Australian rock and roll is a high commodity, especially in parts of the world where it matters. It’s lore. Sydney band Radio Birdman created music between 1974 and 1978. A loud gun-shot of rock and roll was heard around the world. Followed by about eighteen years of silence. Importantly, they formed a platform for those who followed (other Australian independent bands and record labels), those bold enough to venture far from a land down under, and raise the high stakes abroad. DANIEL SALTER had a chat with guitarist and songwriter Deniz Tek ahead of their Perth show this Saturday, June 17 at Capitol with Died Pretty and The Volcanics.
The well-versed history of Radio Birdman has, at last, been officially bronzed in the revitalised media format of a rock documentary. Called Decent Into the Maelstrom, it screens at Event Cinemas, Innaloo on July 20. At length, and not without the airing of all the mythicised rifts that became the legend of their demise, viewers learn the angles of its fundamentals – directly and forensically – from those present parties inside and outside the band.
What does being in Radio Birdman right now, give to you and the rest of the band?
Being in Radio Birdman is something that we are supposed to do, and luckily, we can afford to do it.
Can you describe the feeling that makes you want to get up on stage and be a member of Radio Birdman, especially given it was forty years since the initial ascent?
Playing live with Radio Birdman is like the same feeling a surfer feels when he catches a big wave, or a driver racing a really fast car – especially right now with this current line-up. It feels closer to the original, than actually the original was. It’s high energy.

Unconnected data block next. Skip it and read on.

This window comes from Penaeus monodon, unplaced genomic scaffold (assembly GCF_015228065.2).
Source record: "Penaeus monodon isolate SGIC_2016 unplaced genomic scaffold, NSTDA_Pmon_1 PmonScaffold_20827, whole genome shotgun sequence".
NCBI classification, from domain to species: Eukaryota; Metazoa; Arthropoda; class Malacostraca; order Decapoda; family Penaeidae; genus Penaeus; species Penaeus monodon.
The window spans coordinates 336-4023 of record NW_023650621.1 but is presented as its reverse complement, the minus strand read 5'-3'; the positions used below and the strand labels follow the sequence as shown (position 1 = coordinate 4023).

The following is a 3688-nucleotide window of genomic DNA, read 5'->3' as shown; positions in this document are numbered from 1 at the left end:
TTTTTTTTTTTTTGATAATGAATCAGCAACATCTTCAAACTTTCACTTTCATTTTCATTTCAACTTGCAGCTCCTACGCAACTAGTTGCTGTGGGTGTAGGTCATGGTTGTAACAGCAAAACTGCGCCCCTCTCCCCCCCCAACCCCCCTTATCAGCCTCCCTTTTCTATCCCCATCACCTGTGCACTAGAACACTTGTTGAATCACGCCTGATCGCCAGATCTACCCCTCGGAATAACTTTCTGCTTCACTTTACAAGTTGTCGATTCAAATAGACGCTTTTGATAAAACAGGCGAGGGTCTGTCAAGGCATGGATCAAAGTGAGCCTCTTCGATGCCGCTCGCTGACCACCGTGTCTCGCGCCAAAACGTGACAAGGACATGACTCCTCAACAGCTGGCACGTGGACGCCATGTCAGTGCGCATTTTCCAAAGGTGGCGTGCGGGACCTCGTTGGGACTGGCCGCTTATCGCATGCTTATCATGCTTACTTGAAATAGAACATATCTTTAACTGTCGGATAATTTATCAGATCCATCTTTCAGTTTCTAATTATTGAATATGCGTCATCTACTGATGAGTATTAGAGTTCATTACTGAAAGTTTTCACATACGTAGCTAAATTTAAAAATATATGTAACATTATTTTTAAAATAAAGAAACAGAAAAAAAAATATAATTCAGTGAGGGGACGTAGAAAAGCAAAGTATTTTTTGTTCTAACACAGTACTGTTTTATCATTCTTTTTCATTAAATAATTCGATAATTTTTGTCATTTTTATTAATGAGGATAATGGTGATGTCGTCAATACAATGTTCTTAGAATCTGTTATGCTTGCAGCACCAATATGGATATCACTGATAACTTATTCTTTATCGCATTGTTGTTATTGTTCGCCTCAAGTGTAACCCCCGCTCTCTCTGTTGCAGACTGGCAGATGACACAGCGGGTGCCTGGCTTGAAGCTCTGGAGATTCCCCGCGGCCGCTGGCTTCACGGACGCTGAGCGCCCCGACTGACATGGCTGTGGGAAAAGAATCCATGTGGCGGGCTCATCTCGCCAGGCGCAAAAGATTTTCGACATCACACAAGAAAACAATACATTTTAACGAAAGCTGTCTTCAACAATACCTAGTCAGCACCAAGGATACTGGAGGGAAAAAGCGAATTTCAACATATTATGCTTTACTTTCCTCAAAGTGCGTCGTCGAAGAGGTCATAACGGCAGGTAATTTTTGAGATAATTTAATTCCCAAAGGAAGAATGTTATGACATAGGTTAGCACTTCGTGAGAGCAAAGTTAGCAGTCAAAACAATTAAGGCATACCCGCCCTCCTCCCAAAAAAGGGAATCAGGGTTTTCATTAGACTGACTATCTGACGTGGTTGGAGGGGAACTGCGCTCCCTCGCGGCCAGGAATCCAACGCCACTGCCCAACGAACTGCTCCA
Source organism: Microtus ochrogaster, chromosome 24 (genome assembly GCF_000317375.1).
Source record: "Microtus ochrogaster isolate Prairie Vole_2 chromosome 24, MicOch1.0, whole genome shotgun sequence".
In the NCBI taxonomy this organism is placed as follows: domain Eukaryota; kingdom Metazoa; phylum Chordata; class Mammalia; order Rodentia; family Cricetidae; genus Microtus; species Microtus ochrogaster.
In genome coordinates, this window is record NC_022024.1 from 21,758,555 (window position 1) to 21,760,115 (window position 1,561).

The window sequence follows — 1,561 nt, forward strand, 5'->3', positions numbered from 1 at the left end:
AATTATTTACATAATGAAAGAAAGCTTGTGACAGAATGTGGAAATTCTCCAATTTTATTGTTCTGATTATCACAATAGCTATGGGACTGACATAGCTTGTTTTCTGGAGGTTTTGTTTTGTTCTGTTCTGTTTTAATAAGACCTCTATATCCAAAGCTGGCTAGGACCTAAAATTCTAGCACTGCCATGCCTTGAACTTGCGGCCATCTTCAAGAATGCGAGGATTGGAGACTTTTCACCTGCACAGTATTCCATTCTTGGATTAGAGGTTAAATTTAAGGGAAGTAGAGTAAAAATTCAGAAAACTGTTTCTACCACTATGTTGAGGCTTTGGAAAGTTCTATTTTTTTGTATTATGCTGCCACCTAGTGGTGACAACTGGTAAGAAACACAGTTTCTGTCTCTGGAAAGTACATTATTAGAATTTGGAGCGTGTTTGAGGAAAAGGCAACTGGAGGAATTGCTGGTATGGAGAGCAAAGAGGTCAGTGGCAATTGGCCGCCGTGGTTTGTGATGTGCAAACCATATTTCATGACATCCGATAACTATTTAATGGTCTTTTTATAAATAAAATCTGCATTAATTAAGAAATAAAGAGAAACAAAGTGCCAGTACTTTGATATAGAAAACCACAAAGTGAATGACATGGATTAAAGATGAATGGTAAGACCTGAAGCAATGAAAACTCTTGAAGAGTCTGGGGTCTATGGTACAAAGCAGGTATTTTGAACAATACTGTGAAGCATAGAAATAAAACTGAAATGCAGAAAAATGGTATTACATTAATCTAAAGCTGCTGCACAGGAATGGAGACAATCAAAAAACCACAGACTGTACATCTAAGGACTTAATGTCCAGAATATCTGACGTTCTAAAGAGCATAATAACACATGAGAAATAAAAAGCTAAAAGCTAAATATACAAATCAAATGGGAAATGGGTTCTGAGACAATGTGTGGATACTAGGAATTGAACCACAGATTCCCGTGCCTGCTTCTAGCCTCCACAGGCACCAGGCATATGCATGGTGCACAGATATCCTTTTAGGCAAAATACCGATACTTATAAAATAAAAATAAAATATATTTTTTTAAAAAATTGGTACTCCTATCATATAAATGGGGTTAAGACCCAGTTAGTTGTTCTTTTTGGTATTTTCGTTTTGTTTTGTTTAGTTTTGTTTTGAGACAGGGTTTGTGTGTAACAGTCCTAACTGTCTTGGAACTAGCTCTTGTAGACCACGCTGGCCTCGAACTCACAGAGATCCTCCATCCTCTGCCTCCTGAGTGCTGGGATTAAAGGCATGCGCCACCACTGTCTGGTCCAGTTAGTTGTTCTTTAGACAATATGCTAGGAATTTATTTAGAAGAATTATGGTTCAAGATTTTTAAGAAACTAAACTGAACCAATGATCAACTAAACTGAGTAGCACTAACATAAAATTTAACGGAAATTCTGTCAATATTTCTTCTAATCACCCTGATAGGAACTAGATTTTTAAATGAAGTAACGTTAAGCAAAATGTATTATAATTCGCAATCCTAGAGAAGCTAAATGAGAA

How about the legacy of Radio Birdman?
I’d like to think Radio Birdman were a band that drew on it’s influences, added their own style to it, and passed it on to the newcomers to do the same thing.
If you’re gifted with the knowledge of, or are able to know exactly what it is that you are here for, then there’s no doubt that you will want to keep doing that one thing for the rest of your life.
Given we received the 2006 album Zeno Beach 25 years after it’s predecessor, Living Eyes, what’s the forecast for a return to the studio for Radio Birdman?
Does the world need a new Radio Birdman album?
I don’t want to say the world “needs”, but I do think that it would be well received…
I guess, we’re not decided. It’s something that we’re unsure of at the moment. If it seems that writing and releasing a new album is certainly the right thing to do, then we will do it. But it’s completely different, and I would say not as enjoyable an experience as touring and playing live shows.